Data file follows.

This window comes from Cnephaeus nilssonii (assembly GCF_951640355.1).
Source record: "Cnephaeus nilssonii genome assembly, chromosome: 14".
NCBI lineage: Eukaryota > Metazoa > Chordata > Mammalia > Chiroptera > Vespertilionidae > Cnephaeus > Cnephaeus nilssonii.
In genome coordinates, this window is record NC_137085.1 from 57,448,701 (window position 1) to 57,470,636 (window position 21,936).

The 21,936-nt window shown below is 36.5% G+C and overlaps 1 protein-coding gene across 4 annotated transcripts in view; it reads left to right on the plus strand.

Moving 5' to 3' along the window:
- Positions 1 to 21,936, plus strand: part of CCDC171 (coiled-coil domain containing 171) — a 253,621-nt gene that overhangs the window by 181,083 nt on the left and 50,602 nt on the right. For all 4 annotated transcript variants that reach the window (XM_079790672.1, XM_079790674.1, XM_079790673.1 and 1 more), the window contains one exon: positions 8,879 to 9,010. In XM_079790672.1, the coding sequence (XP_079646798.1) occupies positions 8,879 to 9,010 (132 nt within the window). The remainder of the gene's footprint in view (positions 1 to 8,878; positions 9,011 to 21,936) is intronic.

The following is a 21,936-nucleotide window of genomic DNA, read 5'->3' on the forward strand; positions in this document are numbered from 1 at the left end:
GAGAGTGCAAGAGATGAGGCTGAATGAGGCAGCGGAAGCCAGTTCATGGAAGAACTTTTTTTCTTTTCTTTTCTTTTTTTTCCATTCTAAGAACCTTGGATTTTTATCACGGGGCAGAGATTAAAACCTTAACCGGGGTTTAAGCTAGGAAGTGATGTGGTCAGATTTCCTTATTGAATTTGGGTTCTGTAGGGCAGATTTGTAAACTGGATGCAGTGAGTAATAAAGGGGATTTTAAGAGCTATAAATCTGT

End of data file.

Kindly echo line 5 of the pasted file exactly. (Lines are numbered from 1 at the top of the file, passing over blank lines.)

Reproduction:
The 21,936-nt window shown below is 36.5% G+C and overlaps 1 protein-coding gene across 4 annotated transcripts in view; it reads left to right on the plus strand.